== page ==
Verizon will probably win the case based on that alone.
Then again, I'm not an attorney, and my wrong guess is why they get paid so much more than I.
A real attorney e-mails me to note:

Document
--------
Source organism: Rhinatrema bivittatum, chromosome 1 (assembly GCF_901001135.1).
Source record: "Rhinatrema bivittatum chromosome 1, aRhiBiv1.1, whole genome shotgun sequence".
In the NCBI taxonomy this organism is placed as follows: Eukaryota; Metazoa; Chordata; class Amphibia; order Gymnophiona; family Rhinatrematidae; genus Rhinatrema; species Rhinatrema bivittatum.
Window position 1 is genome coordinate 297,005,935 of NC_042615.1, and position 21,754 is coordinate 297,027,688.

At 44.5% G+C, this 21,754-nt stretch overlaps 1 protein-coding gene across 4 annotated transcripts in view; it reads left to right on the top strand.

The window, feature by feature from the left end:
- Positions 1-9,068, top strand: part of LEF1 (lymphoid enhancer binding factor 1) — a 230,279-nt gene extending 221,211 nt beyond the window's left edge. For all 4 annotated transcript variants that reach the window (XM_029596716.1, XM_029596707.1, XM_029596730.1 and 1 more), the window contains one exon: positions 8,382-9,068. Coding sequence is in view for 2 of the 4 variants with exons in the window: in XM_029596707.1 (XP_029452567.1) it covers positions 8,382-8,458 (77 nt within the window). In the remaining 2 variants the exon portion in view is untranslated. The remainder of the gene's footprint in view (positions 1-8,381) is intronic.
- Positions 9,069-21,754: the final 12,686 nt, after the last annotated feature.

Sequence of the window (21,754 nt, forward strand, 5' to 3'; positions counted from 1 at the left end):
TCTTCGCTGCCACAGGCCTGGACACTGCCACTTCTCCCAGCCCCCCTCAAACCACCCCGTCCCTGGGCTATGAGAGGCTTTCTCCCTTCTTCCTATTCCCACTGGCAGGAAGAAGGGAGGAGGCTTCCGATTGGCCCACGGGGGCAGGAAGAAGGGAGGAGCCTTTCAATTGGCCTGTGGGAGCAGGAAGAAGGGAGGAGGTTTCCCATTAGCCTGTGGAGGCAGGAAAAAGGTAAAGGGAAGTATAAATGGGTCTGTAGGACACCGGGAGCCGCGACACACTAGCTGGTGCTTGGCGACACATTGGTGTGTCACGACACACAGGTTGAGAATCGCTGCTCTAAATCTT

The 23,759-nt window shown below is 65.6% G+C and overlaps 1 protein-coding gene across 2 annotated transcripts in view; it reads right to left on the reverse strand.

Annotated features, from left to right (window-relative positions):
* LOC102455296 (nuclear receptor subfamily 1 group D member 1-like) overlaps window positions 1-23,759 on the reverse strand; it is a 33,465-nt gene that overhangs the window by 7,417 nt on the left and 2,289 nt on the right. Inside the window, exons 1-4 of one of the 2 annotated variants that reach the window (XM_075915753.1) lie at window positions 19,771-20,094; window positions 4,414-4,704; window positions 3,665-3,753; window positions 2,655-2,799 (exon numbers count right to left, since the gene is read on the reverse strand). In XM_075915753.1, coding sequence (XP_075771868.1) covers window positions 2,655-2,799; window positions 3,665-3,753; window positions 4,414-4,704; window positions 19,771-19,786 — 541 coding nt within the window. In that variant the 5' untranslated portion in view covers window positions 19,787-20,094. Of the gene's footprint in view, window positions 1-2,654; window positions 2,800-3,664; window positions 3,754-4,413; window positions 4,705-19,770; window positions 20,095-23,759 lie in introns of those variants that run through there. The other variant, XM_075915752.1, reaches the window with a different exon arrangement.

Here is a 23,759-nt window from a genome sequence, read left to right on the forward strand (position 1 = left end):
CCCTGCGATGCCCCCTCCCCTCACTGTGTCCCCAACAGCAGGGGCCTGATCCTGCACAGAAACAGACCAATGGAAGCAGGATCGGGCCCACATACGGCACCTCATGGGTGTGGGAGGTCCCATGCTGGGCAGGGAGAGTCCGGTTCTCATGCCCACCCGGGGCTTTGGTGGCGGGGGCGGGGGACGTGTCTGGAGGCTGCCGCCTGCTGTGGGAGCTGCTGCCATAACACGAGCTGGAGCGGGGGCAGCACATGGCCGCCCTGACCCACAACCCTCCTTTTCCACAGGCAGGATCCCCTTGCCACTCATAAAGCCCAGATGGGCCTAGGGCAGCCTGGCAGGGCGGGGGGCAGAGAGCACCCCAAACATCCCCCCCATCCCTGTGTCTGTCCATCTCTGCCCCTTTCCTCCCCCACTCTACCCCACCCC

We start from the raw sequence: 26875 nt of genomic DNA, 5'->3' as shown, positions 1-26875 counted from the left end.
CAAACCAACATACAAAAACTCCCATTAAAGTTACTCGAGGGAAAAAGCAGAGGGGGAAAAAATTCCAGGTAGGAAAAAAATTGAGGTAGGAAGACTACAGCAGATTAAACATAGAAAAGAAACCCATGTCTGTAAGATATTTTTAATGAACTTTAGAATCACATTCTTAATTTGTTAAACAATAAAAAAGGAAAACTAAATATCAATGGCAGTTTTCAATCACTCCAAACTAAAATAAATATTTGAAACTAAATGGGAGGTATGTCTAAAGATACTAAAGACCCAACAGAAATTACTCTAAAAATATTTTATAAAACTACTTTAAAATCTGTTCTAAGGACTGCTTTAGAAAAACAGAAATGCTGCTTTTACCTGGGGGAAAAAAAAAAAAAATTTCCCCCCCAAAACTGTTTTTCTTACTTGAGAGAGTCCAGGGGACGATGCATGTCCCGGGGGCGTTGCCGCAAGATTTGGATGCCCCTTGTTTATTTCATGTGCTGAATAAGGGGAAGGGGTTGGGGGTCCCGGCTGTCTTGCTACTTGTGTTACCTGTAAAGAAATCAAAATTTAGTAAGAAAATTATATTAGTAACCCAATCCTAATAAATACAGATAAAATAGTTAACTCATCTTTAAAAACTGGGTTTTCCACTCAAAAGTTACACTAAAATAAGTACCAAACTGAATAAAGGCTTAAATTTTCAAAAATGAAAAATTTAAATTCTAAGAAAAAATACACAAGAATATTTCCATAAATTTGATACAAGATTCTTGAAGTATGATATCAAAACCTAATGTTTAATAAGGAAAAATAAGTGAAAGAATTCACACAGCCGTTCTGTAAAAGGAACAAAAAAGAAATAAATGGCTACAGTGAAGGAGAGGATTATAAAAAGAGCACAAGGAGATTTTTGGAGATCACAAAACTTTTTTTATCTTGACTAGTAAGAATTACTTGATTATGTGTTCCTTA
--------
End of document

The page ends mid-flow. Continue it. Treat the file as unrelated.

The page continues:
Burden is very heavy on false advertising claimants. They need to prove not only that the claim was false but then have to provide survey data [an expensive proposition] showing that consumers were actually confused and that it affected their buying decisions. I would say that it is unlikely that this is a serious lawsuit and more a public relations gambit. Unless the advertising is clearly false and highly damaging to Verizon's business such that it would not be able to obtain satisfactory money damages the prospects of a preliminary injunction or TRO are unlikely.